Nearly half of the world’s birds, about 4,000 species, are classified as passerines, or songbirds. They are typically small, migratory birds found throughout the world in a variety of habitats. We recognize them by their often-bright coloring and distinct songs.
The characteristic melody of a songbird is the product of its highly developed vocal organ, or song box, sometimes coupled with an elongated windpipe. Each species has its own set of songs and each bird performs its own version of those songs, varying the tone or pitch ever so slightly, so that his neighbors can identify the singer.
All vocalization by songbirds is a form of social communication, but not all songbird calls are considered “songs.” The songs as we recognize them are usually tunes used by males of the species in courtship and breeding, and in establishing and maintaining their territory. Females will sing on occasion and some species will even duet. Scientists think this may reinforce the bond of a mated pair.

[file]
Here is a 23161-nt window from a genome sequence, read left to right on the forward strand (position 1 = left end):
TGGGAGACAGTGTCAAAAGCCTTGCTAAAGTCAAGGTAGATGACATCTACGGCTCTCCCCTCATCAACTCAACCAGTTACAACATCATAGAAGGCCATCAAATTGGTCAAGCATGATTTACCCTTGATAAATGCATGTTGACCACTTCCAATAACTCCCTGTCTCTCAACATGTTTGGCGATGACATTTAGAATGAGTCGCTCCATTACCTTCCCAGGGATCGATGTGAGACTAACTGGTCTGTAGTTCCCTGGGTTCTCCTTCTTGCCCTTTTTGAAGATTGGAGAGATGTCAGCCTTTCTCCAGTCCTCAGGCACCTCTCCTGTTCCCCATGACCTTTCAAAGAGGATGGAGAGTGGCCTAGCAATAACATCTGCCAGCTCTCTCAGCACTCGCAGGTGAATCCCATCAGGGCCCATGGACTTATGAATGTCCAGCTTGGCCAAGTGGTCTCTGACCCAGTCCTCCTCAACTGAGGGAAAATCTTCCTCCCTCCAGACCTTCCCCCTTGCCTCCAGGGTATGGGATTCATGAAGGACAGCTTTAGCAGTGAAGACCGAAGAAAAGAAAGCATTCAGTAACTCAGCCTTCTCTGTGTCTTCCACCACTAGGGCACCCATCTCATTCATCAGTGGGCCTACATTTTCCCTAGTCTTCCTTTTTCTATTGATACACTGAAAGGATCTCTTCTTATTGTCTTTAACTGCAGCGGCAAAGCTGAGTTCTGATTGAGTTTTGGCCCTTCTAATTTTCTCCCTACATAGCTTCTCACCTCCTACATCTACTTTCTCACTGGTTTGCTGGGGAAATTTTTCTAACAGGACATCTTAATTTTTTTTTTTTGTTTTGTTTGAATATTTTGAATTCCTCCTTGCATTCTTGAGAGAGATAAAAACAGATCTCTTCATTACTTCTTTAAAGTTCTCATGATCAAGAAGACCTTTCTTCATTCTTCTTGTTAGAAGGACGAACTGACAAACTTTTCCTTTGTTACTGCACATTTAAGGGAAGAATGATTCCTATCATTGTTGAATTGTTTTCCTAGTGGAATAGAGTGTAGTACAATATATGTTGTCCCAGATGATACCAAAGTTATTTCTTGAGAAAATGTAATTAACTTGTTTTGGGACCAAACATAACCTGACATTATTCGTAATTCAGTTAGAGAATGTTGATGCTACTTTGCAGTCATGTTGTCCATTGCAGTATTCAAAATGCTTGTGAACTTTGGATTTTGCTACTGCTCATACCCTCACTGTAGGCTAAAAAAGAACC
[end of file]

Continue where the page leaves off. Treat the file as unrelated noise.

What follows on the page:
For reasons yet unknown, songbirds make the best use of their vocal skills in the wee hours of the morning. Year-round, early risers appreciate the so-called “dawn chorus” each daybreak. In temperate climates, spring is the best time to catch the medley and it is officially recognized on International Dawn Chorus Day each May. Every year, thousands of bird lovers gather at events throughout the world to witness this beauty of birdsong.
Illustrator Robert Giusti painted the Western Meadowlark and the other songbirds in this set perched on a branch or fence post. His artwork can be seen on other stamps including: Tufted Puffins (#4737), Birds of Prey (4608-12), and a Cardinal (2480).